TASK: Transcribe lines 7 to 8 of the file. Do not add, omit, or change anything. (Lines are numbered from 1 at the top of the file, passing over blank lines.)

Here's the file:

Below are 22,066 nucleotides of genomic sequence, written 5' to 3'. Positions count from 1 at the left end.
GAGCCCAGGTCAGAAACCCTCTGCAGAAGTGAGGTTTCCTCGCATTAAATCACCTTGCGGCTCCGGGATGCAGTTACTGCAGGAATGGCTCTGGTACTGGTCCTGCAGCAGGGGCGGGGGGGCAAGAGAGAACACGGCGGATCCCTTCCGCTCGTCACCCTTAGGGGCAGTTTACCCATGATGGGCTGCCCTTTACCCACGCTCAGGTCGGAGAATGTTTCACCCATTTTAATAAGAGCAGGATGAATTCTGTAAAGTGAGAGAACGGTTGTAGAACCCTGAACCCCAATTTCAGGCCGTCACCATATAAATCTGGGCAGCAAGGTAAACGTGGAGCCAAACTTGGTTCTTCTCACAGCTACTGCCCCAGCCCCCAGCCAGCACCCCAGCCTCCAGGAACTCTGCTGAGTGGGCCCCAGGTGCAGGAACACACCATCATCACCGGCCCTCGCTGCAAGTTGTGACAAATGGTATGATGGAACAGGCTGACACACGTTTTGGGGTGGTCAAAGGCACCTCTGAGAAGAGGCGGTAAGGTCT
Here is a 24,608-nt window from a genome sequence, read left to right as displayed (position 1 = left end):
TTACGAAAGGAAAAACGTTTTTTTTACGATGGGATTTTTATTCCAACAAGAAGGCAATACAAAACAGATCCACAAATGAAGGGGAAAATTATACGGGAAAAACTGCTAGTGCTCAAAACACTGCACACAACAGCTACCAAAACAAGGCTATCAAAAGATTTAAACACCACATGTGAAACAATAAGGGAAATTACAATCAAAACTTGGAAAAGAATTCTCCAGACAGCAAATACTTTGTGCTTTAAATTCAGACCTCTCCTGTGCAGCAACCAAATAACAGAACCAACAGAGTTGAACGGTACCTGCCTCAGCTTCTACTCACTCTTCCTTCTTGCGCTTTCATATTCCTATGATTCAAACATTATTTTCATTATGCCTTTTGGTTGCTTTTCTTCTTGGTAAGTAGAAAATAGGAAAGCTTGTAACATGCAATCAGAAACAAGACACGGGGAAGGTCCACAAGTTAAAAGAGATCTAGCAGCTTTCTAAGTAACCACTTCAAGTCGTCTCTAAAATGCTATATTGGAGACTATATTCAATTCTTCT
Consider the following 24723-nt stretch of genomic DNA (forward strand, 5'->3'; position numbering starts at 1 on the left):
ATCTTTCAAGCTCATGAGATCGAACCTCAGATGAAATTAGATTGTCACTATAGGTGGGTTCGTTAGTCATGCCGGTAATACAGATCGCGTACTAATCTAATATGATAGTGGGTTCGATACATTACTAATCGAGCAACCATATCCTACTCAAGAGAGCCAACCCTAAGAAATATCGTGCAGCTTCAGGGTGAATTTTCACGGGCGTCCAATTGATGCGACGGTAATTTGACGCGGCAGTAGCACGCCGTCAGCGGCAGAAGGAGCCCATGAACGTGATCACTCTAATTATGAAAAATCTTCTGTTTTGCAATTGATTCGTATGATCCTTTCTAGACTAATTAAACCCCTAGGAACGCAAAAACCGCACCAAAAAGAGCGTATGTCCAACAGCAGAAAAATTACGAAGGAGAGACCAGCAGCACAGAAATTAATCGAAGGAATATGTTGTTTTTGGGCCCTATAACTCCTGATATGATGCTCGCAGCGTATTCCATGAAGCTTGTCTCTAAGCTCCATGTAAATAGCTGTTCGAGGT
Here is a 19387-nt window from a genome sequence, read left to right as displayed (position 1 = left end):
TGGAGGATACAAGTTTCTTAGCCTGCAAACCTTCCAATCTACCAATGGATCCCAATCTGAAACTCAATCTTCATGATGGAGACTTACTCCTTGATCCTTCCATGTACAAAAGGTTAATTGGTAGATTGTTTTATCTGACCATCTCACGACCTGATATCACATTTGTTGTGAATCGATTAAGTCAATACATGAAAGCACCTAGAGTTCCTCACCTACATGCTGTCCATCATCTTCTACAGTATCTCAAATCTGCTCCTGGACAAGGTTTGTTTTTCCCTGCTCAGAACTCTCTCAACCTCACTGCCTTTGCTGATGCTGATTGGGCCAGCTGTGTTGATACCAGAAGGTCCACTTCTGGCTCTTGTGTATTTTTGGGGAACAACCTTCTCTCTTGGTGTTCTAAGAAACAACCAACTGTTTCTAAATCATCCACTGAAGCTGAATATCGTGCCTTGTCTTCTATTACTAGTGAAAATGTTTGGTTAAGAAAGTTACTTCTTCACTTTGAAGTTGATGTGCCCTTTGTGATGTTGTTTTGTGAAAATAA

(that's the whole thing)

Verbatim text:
Here is a 19387-nt window from a genome sequence, read left to right as displayed (position 1 = left end):
TGGAGGATACAAGTTTCTTAGCCTGCAAACCTTCCAATCTACCAATGGATCCCAATCTGAAACTCAATCTTCATGATGGAGACTTACTCCTTGATCCTTCCATGTACAAAAGGTTAATTGGTAGATTGTTTTATCTGACCATCTCACGACCTGATATCACATTTGTTGTGAATCGATTAAGTCAATACATGAAAGCACCTAGAGTTCCTCACCTACATGCTGTCCATCATCTTCTACAGTATCTCAAATCTGCTCCTGGACAAGGTTTGTTTTTCCCTGCTCAGAACTCTCTCAACCTCACTGCCTTTGCTGATGCTGATTGGGCCAGCTGTGTTGATACCAGAAGGTCCACTTCTGGCTCTTGTGTATTTTTGGGGAACAACCTTCTCTCTTGGTGTTCTAAGAAACAACCAACTGTTTCTAAATCATCCACTGAAGCTGAATATCGTGCCTTGTCTTCTATTACTAGTGAAAATGTTTGGTTAAGAAAGTTACTTCTTCACTTTGAAGTTGATGTGCCCTTTGTGATGTTGTTTTGTGAAAATAA